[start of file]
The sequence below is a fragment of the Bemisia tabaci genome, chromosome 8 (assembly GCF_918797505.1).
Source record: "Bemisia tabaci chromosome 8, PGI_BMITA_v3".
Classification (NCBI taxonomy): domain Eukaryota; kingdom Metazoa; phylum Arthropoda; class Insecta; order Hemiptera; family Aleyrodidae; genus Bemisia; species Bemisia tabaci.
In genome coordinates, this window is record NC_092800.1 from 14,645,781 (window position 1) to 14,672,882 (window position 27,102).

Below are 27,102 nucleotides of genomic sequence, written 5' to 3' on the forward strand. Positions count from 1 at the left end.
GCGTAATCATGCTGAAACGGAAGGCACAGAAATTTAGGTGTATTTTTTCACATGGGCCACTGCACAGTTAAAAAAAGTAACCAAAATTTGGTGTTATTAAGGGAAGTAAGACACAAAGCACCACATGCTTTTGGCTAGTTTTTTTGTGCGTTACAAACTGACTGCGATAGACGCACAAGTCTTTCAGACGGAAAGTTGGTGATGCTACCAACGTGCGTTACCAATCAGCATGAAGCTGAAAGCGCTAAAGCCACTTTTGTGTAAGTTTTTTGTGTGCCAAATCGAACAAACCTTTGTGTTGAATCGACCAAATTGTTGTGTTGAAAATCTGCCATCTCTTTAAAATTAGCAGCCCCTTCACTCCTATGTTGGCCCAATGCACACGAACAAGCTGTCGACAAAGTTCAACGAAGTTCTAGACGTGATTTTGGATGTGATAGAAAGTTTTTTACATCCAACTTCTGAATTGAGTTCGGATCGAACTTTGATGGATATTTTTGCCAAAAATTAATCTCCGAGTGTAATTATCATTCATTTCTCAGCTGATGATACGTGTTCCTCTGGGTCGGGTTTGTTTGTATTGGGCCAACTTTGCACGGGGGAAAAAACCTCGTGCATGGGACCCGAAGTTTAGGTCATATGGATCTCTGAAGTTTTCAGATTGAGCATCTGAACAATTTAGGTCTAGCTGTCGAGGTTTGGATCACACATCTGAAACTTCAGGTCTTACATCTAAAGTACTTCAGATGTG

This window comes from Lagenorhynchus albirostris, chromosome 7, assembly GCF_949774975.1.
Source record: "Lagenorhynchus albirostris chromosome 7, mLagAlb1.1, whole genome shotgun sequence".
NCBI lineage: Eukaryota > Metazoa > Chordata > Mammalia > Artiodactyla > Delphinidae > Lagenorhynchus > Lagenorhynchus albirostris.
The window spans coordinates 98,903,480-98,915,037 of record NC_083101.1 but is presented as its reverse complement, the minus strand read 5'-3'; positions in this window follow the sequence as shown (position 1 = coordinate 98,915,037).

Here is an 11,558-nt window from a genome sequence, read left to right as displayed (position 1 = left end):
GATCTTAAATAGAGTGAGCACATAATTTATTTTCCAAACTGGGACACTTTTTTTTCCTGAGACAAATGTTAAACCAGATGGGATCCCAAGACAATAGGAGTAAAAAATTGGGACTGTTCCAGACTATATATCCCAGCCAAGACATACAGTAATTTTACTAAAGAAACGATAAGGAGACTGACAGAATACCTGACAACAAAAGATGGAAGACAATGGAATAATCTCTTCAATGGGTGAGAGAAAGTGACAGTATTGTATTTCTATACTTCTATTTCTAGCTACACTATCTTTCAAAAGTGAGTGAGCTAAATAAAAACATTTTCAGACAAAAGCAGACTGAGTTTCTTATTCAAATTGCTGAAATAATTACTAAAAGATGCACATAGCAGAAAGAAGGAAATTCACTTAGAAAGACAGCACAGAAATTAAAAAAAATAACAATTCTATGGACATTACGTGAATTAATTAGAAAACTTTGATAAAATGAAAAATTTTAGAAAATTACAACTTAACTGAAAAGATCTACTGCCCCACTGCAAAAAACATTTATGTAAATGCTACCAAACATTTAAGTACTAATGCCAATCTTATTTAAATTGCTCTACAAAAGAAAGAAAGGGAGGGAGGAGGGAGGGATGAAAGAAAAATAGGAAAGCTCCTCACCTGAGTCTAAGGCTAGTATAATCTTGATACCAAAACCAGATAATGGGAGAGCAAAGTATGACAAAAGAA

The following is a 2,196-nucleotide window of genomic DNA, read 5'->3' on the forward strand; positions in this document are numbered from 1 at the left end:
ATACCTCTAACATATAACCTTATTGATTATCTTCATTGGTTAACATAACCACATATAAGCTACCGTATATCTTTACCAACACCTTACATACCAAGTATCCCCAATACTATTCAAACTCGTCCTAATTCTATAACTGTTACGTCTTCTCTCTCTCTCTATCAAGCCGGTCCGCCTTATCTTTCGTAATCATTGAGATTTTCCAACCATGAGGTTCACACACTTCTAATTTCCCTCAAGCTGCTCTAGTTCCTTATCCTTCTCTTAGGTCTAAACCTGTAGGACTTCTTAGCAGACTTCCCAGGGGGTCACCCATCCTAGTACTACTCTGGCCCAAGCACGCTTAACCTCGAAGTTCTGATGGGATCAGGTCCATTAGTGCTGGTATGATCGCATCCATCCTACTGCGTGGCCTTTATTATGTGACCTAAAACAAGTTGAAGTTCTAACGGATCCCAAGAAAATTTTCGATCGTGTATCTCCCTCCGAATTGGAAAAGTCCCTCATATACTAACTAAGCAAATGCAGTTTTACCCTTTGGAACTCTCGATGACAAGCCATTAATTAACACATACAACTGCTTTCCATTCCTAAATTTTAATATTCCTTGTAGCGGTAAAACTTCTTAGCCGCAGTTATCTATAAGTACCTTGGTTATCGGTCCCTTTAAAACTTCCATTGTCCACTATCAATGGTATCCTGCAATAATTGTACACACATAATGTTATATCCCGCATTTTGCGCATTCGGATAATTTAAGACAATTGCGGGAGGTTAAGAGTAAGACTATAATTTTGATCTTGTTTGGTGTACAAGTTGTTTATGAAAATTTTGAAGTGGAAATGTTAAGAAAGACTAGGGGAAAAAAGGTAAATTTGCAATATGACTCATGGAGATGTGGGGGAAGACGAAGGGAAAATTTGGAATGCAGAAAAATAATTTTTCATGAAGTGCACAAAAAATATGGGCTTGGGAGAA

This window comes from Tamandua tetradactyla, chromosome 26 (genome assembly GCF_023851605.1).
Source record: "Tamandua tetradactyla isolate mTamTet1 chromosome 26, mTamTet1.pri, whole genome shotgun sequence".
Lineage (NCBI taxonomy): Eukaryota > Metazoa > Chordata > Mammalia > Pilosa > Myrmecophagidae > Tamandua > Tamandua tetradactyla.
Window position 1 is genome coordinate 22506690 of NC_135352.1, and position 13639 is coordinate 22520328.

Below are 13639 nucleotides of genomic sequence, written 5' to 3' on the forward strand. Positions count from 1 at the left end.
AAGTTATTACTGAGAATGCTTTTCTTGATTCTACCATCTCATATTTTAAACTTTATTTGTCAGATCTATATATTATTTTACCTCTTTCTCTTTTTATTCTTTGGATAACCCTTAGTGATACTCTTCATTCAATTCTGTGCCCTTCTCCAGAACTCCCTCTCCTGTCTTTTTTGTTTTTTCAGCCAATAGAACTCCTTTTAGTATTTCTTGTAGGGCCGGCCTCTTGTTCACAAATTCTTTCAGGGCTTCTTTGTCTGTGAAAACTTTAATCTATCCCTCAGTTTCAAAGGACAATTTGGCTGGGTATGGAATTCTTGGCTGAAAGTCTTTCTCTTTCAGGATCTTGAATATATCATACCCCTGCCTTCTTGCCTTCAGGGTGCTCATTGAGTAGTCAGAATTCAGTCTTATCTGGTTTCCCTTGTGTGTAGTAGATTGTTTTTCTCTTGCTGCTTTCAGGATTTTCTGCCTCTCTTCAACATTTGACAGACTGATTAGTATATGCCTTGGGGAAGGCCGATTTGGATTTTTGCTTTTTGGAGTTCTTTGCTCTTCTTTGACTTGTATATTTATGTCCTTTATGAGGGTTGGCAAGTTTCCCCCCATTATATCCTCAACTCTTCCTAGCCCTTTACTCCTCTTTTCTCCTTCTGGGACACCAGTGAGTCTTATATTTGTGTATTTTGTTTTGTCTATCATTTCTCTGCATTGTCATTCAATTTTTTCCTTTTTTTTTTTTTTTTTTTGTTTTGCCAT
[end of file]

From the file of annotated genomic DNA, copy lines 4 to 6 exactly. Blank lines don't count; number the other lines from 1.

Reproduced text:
In genome coordinates, this window is record NC_092800.1 from 14,645,781 (window position 1) to 14,672,882 (window position 27,102).

Below are 27,102 nucleotides of genomic sequence, written 5' to 3' on the forward strand. Positions count from 1 at the left end.
GCGTAATCATGCTGAAACGGAAGGCACAGAAATTTAGGTGTATTTTTTCACATGGGCCACTGCACAGTTAAAAAAAGTAACCAAAATTTGGTGTTATTAAGGGAAGTAAGACACAAAGCACCACATGCTTTTGGCTAGTTTTTTTGTGCGTTACAAACTGACTGCGATAGACGCACAAGTCTTTCAGACGGAAAGTTGGTGATGCTACCAACGTGCGTTACCAATCAGCATGAAGCTGAAAGCGCTAAAGCCACTTTTGTGTAAGTTTTTTGTGTGCCAAATCGAACAAACCTTTGTGTTGAATCGACCAAATTGTTGTGTTGAAAATCTGCCATCTCTTTAAAATTAGCAGCCCCTTCACTCCTATGTTGGCCCAATGCACACGAACAAGCTGTCGACAAAGTTCAACGAAGTTCTAGACGTGATTTTGGATGTGATAGAAAGTTTTTTACATCCAACTTCTGAATTGAGTTCGGATCGAACTTTGATGGATATTTTTGCCAAAAATTAATCTCCGAGTGTAATTATCATTCATTTCTCAGCTGATGATACGTGTTCCTCTGGGTCGGGTTTGTTTGTATTGGGCCAACTTTGCACGGGGGAAAAAACCTCGTGCATGGGACCCGAAGTTTAGGTCATATGGATCTCTGAAGTTTTCAGATTGAGCATCTGAACAATTTAGGTCTAGCTGTCGAGGTTTGGATCACACATCTGAAACTTCAGGTCTTACATCTAAAGTACTTCAGATGTG